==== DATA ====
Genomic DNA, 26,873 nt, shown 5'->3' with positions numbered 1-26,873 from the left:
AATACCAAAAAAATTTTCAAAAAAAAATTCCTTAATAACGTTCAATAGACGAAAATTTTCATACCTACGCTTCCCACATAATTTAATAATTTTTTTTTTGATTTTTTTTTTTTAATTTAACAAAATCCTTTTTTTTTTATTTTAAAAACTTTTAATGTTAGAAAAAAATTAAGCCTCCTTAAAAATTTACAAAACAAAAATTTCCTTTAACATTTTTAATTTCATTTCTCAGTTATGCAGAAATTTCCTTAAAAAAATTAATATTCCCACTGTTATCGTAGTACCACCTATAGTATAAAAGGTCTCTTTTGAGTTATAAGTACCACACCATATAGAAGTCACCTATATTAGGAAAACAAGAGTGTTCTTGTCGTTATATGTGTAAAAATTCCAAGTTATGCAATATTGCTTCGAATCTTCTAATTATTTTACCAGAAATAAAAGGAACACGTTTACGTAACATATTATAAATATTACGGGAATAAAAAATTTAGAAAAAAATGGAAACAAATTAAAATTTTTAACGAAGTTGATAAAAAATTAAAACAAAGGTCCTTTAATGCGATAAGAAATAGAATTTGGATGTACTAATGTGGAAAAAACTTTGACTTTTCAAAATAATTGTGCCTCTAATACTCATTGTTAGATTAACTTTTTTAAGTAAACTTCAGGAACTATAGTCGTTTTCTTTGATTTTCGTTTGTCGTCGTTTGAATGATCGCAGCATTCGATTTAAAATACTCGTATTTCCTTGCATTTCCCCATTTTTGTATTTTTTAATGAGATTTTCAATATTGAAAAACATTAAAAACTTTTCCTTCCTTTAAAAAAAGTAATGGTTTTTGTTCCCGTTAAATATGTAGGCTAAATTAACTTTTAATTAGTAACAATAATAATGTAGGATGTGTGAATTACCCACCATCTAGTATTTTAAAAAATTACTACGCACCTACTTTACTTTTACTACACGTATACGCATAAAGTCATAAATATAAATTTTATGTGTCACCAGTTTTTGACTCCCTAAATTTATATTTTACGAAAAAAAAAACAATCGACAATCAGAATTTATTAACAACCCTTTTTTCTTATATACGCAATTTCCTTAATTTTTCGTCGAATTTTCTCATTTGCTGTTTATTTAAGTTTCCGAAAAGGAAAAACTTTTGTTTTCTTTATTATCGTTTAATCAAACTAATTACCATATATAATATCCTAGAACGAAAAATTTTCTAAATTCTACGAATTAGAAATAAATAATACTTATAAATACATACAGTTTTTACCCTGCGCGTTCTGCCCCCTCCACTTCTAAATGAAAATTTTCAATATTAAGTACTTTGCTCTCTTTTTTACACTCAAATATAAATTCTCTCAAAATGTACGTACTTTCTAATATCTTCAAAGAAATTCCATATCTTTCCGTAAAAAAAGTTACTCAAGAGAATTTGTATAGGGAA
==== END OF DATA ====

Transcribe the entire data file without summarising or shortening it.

Genomic DNA, 26,873 nt, shown 5'->3' with positions numbered 1-26,873 from the left:
AATACCAAAAAAATTTTCAAAAAAAAATTCCTTAATAACGTTCAATAGACGAAAATTTTCATACCTACGCTTCCCACATAATTTAATAATTTTTTTTTTGATTTTTTTTTTTTAATTTAACAAAATCCTTTTTTTTTTATTTTAAAAACTTTTAATGTTAGAAAAAAATTAAGCCTCCTTAAAAATTTACAAAACAAAAATTTCCTTTAACATTTTTAATTTCATTTCTCAGTTATGCAGAAATTTCCTTAAAAAAATTAATATTCCCACTGTTATCGTAGTACCACCTATAGTATAAAAGGTCTCTTTTGAGTTATAAGTACCACACCATATAGAAGTCACCTATATTAGGAAAACAAGAGTGTTCTTGTCGTTATATGTGTAAAAATTCCAAGTTATGCAATATTGCTTCGAATCTTCTAATTATTTTACCAGAAATAAAAGGAACACGTTTACGTAACATATTATAAATATTACGGGAATAAAAAATTTAGAAAAAAATGGAAACAAATTAAAATTTTTAACGAAGTTGATAAAAAATTAAAACAAAGGTCCTTTAATGCGATAAGAAATAGAATTTGGATGTACTAATGTGGAAAAAACTTTGACTTTTCAAAATAATTGTGCCTCTAATACTCATTGTTAGATTAACTTTTTTAAGTAAACTTCAGGAACTATAGTCGTTTTCTTTGATTTTCGTTTGTCGTCGTTTGAATGATCGCAGCATTCGATTTAAAATACTCGTATTTCCTTGCATTTCCCCATTTTTGTATTTTTTAATGAGATTTTCAATATTGAAAAACATTAAAAACTTTTCCTTCCTTTAAAAAAAGTAATGGTTTTTGTTCCCGTTAAATATGTAGGCTAAATTAACTTTTAATTAGTAACAATAATAATGTAGGATGTGTGAATTACCCACCATCTAGTATTTTAAAAAATTACTACGCACCTACTTTACTTTTACTACACGTATACGCATAAAGTCATAAATATAAATTTTATGTGTCACCAGTTTTTGACTCCCTAAATTTATATTTTACGAAAAAAAAAACAATCGACAATCAGAATTTATTAACAACCCTTTTTTCTTATATACGCAATTTCCTTAATTTTTCGTCGAATTTTCTCATTTGCTGTTTATTTAAGTTTCCGAAAAGGAAAAACTTTTGTTTTCTTTATTATCGTTTAATCAAACTAATTACCATATATAATATCCTAGAACGAAAAATTTTCTAAATTCTACGAATTAGAAATAAATAATACTTATAAATACATACAGTTTTTACCCTGCGCGTTCTGCCCCCTCCACTTCTAAATGAAAATTTTCAATATTAAGTACTTTGCTCTCTTTTTTACACTCAAATATAAATTCTCTCAAAATGTACGTACTTTCTAATATCTTCAAAGAAATTCCATATCTTTCCGTAAAAAAAGTTACTCAAGAGAATTTGTATAGGGAA